- We waste time when we flip channels looking for something interesting when we’re actually avoiding doing something meaningful that would require work we don’t feel like doing.
- We waste time when we engage in escape activities that are disguised as “unwinding” – afterwards, we end up feeling like we haven’t relaxed at all.
- We say “the day got away from us,” but in a lot of cases, we gave the day permission to go where it pleased.
So, the first step is commitment. You must decide that change is more important than almost anything else. If you don’t feel you’re saving your life then you won’t make the tough changes needed.
Set your priorities
- Determine your goals and priorities in life. Really think about the things you actually have to do as opposed to things you think you have to do. Often times the lines are blurred because we over commit or feel obligated to do things that aren’t in line with our goals and rob us of valuable time.
- Don’t do other people’s work. Focus on your projects and goals, learn to delegate, and teach others how to do their own work.
- Keep a goal journal. Start a journal and write down your progress for each goal. Go through your goal journal each week to make sure you are on the right track.
- Beware of “filler” tasks. Be careful not to get distracted by “filler” tasks – organizing your bookcase or filing papers can wait until you tackle the items that have the highest priority.
- Utilize “productive procrastination.” Procrastination doesn’t necessarily have to be a bad thing if you use it to delay working on low priority tasks that may not need to be done at all
- Apply the 80/20 rule. Some tasks have a much greater return on your investment of time and energy than others. Use prioritization to identify and focus your time on these high payoff tasks.
- Avoid attempting to do too much. If you spread your time and energy over too many different projects, you may not be able to make meaningful progress on any of them. Good time management often requires that you focus your time on a smaller set of objectives.
Myths about Time Management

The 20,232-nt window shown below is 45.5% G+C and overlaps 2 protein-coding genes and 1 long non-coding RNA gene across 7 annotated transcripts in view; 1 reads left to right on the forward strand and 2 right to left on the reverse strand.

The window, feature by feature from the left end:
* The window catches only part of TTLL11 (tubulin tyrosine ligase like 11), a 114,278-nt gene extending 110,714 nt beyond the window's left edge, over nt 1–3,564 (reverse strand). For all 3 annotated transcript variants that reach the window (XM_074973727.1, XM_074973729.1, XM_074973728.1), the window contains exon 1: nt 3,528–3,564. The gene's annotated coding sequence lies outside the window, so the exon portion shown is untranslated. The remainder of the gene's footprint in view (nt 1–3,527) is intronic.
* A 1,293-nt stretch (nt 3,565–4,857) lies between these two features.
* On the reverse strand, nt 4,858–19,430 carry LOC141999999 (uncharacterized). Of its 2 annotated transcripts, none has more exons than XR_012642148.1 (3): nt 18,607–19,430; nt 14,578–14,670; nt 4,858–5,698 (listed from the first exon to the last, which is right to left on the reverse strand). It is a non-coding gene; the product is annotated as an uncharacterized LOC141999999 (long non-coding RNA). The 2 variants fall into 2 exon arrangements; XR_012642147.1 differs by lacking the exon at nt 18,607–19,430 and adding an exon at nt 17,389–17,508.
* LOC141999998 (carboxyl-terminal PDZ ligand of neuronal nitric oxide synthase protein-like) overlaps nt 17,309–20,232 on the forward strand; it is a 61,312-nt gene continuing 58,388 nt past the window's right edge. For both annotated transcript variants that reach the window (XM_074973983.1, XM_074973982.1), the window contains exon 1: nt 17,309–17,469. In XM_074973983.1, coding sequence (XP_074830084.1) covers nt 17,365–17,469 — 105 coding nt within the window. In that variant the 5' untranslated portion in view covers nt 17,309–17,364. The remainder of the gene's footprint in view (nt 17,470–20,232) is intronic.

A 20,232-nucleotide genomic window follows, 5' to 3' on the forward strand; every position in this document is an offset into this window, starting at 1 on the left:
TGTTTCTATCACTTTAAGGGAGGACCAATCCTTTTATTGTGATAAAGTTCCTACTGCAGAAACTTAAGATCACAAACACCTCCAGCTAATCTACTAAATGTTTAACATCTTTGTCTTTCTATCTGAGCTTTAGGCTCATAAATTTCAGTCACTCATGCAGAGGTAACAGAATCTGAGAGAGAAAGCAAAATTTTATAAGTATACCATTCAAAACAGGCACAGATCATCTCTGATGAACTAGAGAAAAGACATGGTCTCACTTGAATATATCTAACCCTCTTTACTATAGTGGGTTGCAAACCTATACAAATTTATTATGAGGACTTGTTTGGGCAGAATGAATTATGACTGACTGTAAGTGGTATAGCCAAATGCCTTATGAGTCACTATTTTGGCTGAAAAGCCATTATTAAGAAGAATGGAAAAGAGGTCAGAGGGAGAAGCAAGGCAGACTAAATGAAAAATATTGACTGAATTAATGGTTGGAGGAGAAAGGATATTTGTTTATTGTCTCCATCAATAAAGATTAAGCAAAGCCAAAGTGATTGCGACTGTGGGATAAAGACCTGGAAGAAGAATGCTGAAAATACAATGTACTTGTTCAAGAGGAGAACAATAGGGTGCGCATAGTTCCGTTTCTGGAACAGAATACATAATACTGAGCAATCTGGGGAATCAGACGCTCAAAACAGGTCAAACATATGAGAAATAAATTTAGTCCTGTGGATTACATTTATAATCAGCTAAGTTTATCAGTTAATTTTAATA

Myth #1: Planning my time just takes more time. Research shows just the opposite.
Myth #2: I get more done in more time when I use caffeine, sugar, alcohol or nicotine. Research shows that the body eventually has to “come down” and when it does, you’re likely to lose energy and momentum.
Myth #3: A time management problem means that there’s not enough time to get done what needs to get done. No, it’s not using your time to your fullest advantage, to get done what you want done.
Myth #4: The busier I am, the better I’m using my time. Look out! You may only be doing what’s urgent, and not what’s important.
Be prepared …
Anytime you decide to stop settling for less and to start changing your life, you’re very likely going to have to overcome resistance from the people who you are closest to. We tend to live in a “flock” – our peer group’s standards tend to drive our own –so when we raise the bar, we rock the boat.
When you walk away from the television to do something more meaningful, expect some rolled eyes from those on the couch. When you decline a lunch out with co-workers so you can study something that will change your future, be prepared for whispers behind your back. And when you say no to seconds or dessert, be ready for your overweight friends telling you to “live a little” and to “stop being so serious all the time.”
From the moment “quality” becomes a priority when determining how you’ll invest your time, you begin opening the door to new opportunities and to a greater sense of freedom born from the realization that you are, in the truest sense, creating your best life.